Through time, travelers sought the safest and simplest ways to cross rivers and streams. Trails leading over some of the more heavily used crossings eventually became roads and were described in journals and denoted on maps. Some crossings took on particular strategic importance.
One such site, Carvajal Crossing, was located at a natural rock-lined ford of Cibolo Creek. Likely a crossing for native peoples—its use perhaps extending into the prehistoric past—it gained prominence with the coming of Spanish missionaries, soldiers, and government officials. Situated midway on the road between the villa of San Antonio de Bexar and the presidio of La Bahia in present Goliad, the crossing was a critical waypoint for travelers during the 18th century. The area, rich in rolling grasslands, was home to several Spanish ranchos—arguably, it was here that ranching in America got its start. Many of the ranchos supported large herds of cattle for the missions. But raids on herds and homes by Apaches were a constant threat for these early settlers.
To strengthen defenses and provide more security for these vital enterprises, Governor Manuel de Sandoval ordered more soldiers to the presidio in San Antonio. And to protect their horses from the Indian raiders, he positioned the herds at the remote site on the Cibolo. A small outpost, or fort, was erected at the site in 1734 and a small garrison of soldiers posted there. Called El Fuerte de Santa Cruz del Cibolo , or El Fuerte del Cibolo, the small fort likely consisted of nothing more substantial than jacales, structures made of mud and sticks, and a few dugouts. It existed only three years, however, before it had to be abandoned, following two raids in which more than 400 horses were stolen. The remaining herds and soldiers were moved back to San Antonio.
In spite of the Indian threat, travel increased on the mission road, and more ranches were established, including the first privately owned ranch in Texas, that of Andres Hernandez, in the vicinity of the outpost. In 1771, following a series of readjustments in Spanish Colonial policy to increase frontier protection, the fort was re-established on the Cibolo. This time, the fort was built with a wooden stockade in which ranchers could seek shelter. For roughly 10 years, the soldiers helped protect area ranches as well as the mail route between Presidio la Bahia and San Antonio de Bexar. By 1782, however, hostilities with the Comanche increased to the point that the fort was once again closed; this time the buildings were burned to prevent their use by Indians. Some ranches also were abandoned, leaving only 6 or 7 still operating and less than 100 Spanish settlers in the area.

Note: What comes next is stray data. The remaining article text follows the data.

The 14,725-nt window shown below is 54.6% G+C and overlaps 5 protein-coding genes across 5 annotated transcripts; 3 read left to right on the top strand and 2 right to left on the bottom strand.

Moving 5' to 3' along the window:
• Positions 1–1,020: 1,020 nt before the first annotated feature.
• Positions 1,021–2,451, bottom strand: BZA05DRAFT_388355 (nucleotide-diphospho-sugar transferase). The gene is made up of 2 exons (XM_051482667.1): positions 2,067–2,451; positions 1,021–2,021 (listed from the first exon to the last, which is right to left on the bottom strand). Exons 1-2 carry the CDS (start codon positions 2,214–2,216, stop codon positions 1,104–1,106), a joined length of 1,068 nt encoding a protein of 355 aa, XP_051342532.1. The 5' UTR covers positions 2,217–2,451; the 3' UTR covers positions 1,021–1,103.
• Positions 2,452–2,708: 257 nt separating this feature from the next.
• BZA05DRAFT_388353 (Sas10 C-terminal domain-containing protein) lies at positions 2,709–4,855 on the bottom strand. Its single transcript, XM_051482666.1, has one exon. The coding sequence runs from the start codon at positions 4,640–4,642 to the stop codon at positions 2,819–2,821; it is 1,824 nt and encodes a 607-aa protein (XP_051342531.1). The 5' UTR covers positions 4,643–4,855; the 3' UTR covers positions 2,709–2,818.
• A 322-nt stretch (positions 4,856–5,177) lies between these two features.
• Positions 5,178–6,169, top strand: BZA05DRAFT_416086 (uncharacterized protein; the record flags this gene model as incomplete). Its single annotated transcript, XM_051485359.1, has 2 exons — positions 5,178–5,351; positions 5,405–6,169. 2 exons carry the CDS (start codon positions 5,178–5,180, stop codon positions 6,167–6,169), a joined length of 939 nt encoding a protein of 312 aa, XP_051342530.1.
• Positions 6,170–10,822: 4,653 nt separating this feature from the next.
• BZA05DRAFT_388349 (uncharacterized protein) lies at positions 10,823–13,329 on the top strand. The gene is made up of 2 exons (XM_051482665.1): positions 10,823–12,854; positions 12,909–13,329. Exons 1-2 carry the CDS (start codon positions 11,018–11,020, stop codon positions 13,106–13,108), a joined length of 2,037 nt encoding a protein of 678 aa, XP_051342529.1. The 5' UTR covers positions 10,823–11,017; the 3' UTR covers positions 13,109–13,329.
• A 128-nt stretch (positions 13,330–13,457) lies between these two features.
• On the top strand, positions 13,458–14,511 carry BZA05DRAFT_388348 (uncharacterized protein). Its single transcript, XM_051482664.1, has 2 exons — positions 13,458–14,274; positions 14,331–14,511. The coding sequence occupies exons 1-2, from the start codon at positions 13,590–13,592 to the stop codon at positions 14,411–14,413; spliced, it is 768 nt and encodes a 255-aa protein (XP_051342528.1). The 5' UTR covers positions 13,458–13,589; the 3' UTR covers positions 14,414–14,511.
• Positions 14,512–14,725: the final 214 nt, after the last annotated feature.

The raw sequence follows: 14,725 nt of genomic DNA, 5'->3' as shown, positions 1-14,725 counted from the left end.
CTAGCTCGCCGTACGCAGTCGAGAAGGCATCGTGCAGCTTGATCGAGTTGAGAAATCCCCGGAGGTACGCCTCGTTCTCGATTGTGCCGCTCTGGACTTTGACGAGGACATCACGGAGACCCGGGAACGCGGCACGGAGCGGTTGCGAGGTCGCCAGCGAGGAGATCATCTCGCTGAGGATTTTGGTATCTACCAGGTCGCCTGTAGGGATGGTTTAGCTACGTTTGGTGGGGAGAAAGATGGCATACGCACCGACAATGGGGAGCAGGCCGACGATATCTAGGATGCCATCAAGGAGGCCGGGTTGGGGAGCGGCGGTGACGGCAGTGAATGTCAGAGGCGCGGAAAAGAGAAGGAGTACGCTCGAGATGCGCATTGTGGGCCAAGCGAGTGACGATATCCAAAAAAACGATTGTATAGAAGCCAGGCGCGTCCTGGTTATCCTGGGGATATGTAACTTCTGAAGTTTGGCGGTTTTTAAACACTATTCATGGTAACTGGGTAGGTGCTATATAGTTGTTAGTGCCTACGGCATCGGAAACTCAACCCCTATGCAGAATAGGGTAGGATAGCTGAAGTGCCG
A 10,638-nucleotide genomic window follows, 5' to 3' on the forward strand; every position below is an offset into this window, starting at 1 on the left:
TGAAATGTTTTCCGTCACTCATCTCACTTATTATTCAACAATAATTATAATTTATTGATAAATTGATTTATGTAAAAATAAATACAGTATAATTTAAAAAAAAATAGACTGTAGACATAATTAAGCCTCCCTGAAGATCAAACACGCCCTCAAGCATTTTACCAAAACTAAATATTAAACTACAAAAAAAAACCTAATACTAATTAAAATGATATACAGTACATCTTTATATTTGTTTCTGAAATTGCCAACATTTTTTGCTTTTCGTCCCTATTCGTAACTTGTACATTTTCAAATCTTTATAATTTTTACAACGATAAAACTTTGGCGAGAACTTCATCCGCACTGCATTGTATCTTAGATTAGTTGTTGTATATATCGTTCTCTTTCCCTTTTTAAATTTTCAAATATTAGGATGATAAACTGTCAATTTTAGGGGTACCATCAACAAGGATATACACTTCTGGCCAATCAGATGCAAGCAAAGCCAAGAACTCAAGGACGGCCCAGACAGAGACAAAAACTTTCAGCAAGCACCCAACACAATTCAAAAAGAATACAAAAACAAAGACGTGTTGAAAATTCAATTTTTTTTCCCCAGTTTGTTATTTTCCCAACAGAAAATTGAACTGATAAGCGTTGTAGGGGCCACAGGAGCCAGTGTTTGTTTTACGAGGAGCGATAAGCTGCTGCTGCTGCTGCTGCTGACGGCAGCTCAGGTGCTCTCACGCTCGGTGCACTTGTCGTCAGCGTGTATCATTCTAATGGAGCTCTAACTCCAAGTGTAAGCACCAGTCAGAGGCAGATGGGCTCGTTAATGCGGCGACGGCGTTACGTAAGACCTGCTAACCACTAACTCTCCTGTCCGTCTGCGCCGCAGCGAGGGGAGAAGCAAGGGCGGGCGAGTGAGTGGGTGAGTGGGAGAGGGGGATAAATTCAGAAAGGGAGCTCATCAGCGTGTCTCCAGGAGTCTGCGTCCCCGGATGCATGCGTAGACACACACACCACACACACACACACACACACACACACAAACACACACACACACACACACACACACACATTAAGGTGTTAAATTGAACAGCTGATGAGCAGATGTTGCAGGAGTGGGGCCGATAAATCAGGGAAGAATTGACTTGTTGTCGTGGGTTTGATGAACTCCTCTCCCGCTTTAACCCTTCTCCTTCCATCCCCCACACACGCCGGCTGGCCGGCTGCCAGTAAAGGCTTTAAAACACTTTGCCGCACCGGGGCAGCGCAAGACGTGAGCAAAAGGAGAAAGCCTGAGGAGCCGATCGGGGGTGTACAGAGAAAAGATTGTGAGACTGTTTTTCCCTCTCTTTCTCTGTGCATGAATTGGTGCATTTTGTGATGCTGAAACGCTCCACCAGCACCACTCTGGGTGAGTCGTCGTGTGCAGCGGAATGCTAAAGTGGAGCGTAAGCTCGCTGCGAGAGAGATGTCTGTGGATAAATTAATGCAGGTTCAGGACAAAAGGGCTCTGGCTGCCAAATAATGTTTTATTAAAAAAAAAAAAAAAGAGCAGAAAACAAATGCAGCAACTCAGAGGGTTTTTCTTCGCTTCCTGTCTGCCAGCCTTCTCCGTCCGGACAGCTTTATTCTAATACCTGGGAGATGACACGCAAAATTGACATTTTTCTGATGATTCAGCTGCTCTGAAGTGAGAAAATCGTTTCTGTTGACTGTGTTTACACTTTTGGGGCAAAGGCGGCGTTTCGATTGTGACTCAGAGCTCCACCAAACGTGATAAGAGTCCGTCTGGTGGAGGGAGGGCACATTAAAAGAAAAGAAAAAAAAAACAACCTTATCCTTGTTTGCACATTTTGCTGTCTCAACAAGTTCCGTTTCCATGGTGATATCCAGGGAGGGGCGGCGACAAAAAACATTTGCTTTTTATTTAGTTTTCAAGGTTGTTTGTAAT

In 1838, the land encompassing the crossing and fort site was given to Jose Luis de Carvajal by his aunt, Barbara Sanchez, who had inherited the tract in the Hernandez grant. Caraval, a descendant of a Canary Islander family, reportedly built a dugout structure, covered with green saplings, near the crossing. He and his wife, Maria de Jesus Flores, raised nine children on the ranch. During that time, they maintained a peaceful co-existance with a group of Lipan Apache reportedly living in a village across the river. Ultimately, the Carvajals and Lipans were both driven away by the Comanche.
In 1985, in advance of a bridge-widening project on FM887 near the crossing, archeologists from the Texas Department of Transportation conducted test excavations at the site thought to encompass the location of the Spanish Colonial fort. They uncovered more than 4000 artifacts, including sherds of Spanish Colonial ceramics (tin- and lead-glazed wares including Red-brown and Galera Ware and Majolicas), later European ceramics, bone- and sand-tempered Indian ceramics and chipped stone tools, as well as quantities of animal bone. Investigators also identified several features (distributional patterns and other traces) as a faunal refuse dump with bison and cattle remains, an Indian ceramics dump, and the remnants of an early 19th-century jacal structure, perhaps related to one of the early ranching operations.
Two publications consulted for this short section provide a wealth of fascinating detail on the area’s rich history and the evidence uncovered at the site, including many additional photos. Archeologist Cynthia Tennis of the Center for Archaeological Research at the University of Texas and other researchers surveyed the regional ethnohistory and analyzed the site evidence for a report of findings with the Texas Department of Transportation. Historian Robert H. Thonhoff consulted with area landowners and visited several other intriguing related sites for his award-winning book, El Fuerte del Cibolo, Sentinel of the Bexar-La Bahia Ranches, documenting the fort and its history, with illustrations by Jack Jackson.
Tennis, Cynthia L.
2001 Archaeological Investigations at a Spanish Colonial Site (41KA26-B), Karnes County, Texas. Texas Department of Transportation Environmental Affairs Division, Archeological Studies Program, Report No. 26, and Center for Archaeological Research, the University of Texas at San Antonio, Archaeological Survey Report, No. 302.
Thonhoff, Robert H.
1992 Fuerte del Cibolo; Sentinel of the Bexar-La Bahia Ranches. Eakin Press. Austin.
Fuerte de Santa Cruz del Cibolo in Handbook of Texas Online